PEARSON: Welcome to Market Plus, an extra service on our Market to Market Web page. I'm Mark Pearson, glad that you've joined us, our guest this week, Tomm Pfitzenmaier. And Tomm, first of all, a couple of quick things, things people really should consider doing and one of those is this corn market, as you said during the show, is a nice pullback, strong basis, aren't we being told to sell our corn?
Pfitzenmaier: Yeah, the market is exactly saying, we have a very tight basis, you've even got a fairly tight basis going into the new crop and the market is saying reward me. I have this big fear that we still have close to a billion-bushel carry out. If all the farmers decide to hold their corn into the summer and then we end up with a big acreage and a decent crop on top of that, you're going to, at some point in the summer the market is going to say whoa, we've got a big crop coming, we don't need to pay up for this and the whole thing falls apart.
So, I don't know, I think this is a market that needs to be rewarded, you've had a nice rally up, as I said on the show a lot of the reasons it has rallied aren't all that sound, demand still hasn't shown up in any big significant way. It's a market that needs to be rewarded and as I've said the last two or three times on our extra market session that buying the December puts, $2.50 puts around twenty cents I still think to get started on that new crop corn is certainly not a bad place to have your floor started.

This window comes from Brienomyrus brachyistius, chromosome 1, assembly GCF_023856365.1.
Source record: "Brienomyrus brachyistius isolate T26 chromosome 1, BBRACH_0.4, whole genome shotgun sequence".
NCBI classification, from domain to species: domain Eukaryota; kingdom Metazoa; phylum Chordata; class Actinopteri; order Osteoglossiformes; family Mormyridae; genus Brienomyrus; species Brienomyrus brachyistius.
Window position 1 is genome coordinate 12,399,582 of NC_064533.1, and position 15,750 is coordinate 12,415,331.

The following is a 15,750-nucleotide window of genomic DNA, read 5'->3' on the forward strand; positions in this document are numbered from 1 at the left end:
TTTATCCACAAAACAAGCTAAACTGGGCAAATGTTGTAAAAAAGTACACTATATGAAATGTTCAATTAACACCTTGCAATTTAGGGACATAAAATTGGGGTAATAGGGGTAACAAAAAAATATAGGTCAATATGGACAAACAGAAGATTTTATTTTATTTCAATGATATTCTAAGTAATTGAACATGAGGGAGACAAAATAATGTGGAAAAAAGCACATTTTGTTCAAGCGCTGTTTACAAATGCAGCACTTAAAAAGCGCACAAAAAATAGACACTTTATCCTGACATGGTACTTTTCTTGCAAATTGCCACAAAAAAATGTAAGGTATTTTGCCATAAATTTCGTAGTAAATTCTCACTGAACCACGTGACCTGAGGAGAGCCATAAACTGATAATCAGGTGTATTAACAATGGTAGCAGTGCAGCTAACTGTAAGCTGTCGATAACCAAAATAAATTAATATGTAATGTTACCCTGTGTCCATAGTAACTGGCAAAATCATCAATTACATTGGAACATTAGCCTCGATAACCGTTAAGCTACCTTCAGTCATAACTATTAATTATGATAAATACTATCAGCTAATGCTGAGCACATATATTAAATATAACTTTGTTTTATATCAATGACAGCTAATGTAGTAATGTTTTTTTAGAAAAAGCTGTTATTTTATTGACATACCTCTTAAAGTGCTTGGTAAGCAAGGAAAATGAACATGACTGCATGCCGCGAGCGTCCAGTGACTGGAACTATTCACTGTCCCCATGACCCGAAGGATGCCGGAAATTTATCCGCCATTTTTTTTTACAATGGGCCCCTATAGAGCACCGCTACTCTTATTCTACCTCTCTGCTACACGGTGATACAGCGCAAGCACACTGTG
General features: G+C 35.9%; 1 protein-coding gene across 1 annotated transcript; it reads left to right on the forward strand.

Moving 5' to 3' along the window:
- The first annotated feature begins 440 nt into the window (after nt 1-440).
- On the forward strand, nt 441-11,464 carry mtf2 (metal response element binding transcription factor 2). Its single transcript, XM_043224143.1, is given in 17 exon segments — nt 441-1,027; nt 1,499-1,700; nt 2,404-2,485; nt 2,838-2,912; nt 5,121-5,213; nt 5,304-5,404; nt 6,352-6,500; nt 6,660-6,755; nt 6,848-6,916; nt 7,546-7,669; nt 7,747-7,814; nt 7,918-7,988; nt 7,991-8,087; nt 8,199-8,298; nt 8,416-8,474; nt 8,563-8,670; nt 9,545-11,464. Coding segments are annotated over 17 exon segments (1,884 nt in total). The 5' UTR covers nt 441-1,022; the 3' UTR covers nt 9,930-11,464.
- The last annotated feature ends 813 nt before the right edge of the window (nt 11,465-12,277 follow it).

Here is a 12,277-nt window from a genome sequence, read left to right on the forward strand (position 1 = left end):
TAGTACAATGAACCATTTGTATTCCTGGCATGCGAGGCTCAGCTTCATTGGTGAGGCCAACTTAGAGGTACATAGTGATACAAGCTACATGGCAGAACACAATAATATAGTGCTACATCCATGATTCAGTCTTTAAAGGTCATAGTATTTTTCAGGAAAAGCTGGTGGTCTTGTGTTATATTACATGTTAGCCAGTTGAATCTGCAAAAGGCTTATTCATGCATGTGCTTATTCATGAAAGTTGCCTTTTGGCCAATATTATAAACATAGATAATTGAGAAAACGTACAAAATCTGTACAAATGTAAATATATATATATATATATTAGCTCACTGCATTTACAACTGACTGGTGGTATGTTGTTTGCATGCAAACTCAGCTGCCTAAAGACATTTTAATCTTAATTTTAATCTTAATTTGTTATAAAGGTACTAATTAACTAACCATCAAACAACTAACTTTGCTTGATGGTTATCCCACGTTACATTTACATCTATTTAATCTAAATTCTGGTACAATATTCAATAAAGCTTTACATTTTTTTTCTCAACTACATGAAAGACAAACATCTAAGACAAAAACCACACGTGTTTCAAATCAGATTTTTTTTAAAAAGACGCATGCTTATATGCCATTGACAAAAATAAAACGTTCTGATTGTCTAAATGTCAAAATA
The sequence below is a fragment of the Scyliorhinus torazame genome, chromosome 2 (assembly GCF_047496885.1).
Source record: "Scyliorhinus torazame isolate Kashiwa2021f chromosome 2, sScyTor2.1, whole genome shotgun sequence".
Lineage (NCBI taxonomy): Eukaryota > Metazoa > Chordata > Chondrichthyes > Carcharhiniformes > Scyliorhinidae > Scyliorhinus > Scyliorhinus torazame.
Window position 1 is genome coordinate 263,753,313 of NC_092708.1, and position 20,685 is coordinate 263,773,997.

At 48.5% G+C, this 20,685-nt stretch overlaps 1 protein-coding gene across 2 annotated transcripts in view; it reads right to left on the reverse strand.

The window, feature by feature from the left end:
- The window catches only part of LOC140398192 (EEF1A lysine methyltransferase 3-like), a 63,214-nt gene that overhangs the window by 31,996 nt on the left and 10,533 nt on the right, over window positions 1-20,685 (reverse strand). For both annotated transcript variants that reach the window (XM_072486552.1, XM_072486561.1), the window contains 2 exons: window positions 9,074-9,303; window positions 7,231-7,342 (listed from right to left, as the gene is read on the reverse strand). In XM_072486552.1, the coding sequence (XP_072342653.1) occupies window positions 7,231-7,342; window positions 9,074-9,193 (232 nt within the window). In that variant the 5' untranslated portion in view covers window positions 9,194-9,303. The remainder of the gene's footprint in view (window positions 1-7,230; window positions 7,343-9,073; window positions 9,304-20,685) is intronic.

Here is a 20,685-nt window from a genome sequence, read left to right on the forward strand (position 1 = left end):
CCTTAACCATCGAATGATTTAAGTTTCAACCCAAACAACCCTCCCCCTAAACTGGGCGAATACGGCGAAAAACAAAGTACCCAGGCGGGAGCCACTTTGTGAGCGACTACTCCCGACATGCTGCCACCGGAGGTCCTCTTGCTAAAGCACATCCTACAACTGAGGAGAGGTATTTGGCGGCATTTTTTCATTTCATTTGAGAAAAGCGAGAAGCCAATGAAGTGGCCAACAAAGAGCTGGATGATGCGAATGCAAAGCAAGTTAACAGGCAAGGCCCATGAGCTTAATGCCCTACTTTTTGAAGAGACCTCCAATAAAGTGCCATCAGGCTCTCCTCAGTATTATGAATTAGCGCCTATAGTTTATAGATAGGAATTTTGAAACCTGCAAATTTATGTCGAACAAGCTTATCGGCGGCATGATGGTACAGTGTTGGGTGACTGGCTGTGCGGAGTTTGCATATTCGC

PEARSON: Good point. All right, now let's talk livestock. Fed cattle market, it just didn't look good. It didn't look good on the board, cash market softened up some, got a lot of cattle feeders out there a little nervous about what is ahead. Short-term you've got some concerns.
Pfitzenmaier: Well, I mean, the funds had a humongous long position and that's gradually or rapidly been liquidated this past week so that's one reason why I think the market is a little, should stabilize. But you've also got some major geopolitical problems around the world right now, particularly against the United States and you know, if anything goes wrong there or there's any contamination of food or any of the million things that could go wrong, in my mind U.S. livestock producers are probably the most vulnerable of any industry we've got in this country.
So, you know, I don't think spending a dollar or two on a put for the livestock you've got on feed, especially if we can catch a rally back up here and retest some of the resistance levels, I just don't think it would be a bad idea, it would be a fairly prudent business decision in my mind.
PEARSON: Buy some insurance?
Pfitzenmaier: Yeah, absolutely.
PEARSON: All right, fundamentally you're not that concerned about the fed cattle market?
Pfitzenmaier: No, the cattle market on its own I think it fine, you know, numbers aren't that great, demand, even given the economy has been real good. I mean, it's difficult to maintain cattle over eighty bucks, you look back through history and it just doesn't last very long, so I mean, it's a victim of its own history in some respects there that having some just disaster insurance I think it's important. I mean, if it wasn't for all that other stuff going on I'd probably say stay open or risk it or maybe you could take a chance. But, you know, there are some genuine things to be concerned about here.
PEARSON: All right, some good points as usual, Tomm Pfitzenmaier joining us. Tomm, thank you so much. That wraps up our Market Plus segment for this week. Thanks for joining us, I'm Mark Pearson, have a good week.